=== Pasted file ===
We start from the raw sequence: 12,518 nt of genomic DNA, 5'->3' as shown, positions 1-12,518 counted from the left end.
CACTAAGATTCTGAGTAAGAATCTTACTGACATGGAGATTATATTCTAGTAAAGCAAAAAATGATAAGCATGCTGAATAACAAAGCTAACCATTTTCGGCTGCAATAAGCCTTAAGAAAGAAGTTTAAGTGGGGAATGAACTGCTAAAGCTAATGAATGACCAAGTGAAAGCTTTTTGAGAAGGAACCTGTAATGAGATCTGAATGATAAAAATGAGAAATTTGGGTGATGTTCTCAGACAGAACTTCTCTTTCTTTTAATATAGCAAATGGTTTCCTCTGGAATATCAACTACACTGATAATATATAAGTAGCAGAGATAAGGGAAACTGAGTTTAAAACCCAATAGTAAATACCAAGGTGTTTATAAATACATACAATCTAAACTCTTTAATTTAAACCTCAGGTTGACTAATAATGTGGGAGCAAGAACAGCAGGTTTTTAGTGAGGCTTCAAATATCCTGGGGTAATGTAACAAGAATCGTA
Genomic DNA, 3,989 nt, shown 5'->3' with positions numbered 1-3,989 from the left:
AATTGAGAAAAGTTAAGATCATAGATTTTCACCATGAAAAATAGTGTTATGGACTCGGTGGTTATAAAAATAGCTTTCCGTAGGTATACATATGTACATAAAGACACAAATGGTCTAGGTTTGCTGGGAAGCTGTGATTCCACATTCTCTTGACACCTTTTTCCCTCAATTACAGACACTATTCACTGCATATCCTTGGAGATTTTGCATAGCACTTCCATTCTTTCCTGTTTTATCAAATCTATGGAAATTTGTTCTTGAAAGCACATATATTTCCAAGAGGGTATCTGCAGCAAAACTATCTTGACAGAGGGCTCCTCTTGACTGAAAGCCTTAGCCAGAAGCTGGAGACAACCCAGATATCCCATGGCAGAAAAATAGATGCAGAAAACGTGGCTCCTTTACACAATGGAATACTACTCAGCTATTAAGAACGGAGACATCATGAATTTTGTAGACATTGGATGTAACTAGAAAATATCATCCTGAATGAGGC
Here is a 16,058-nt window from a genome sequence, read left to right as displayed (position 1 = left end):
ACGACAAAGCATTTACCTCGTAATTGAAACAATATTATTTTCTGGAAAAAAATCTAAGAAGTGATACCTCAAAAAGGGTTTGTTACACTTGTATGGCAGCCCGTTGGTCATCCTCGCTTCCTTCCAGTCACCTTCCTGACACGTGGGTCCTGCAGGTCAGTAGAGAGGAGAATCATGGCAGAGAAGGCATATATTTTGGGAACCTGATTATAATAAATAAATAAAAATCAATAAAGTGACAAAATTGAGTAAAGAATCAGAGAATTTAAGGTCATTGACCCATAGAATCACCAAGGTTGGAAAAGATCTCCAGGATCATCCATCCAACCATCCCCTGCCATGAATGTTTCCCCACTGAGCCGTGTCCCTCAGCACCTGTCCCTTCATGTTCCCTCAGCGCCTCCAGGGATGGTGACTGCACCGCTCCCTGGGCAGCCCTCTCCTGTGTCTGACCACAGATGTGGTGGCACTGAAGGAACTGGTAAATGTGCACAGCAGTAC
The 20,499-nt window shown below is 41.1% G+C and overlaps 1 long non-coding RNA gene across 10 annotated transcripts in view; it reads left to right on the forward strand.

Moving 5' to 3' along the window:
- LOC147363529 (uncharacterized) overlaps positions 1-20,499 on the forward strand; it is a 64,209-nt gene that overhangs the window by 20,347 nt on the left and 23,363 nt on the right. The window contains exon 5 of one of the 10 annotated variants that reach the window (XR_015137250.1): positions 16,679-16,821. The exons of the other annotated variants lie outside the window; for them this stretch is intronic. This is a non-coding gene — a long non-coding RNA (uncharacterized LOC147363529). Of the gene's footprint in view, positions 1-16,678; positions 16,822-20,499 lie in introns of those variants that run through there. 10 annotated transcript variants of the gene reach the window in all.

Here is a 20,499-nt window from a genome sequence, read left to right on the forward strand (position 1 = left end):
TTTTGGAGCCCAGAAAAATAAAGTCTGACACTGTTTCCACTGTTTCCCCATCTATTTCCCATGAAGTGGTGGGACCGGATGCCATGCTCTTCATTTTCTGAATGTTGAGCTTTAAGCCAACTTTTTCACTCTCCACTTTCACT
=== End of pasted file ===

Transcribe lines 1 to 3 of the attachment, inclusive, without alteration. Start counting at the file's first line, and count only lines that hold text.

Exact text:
We start from the raw sequence: 12,518 nt of genomic DNA, 5'->3' as shown, positions 1-12,518 counted from the left end.
CACTAAGATTCTGAGTAAGAATCTTACTGACATGGAGATTATATTCTAGTAAAGCAAAAAATGATAAGCATGCTGAATAACAAAGCTAACCATTTTCGGCTGCAATAAGCCTTAAGAAAGAAGTTTAAGTGGGGAATGAACTGCTAAAGCTAATGAATGACCAAGTGAAAGCTTTTTGAGAAGGAACCTGTAATGAGATCTGAATGATAAAAATGAGAAATTTGGGTGATGTTCTCAGACAGAACTTCTCTTTCTTTTAATATAGCAAATGGTTTCCTCTGGAATATCAACTACACTGATAATATATAAGTAGCAGAGATAAGGGAAACTGAGTTTAAAACCCAATAGTAAATACCAAGGTGTTTATAAATACATACAATCTAAACTCTTTAATTTAAACCTCAGGTTGACTAATAATGTGGGAGCAAGAACAGCAGGTTTTTAGTGAGGCTTCAAATATCCTGGGGTAATGTAACAAGAATCGTA
Genomic DNA, 3,989 nt, shown 5'->3' with positions numbered 1-3,989 from the left: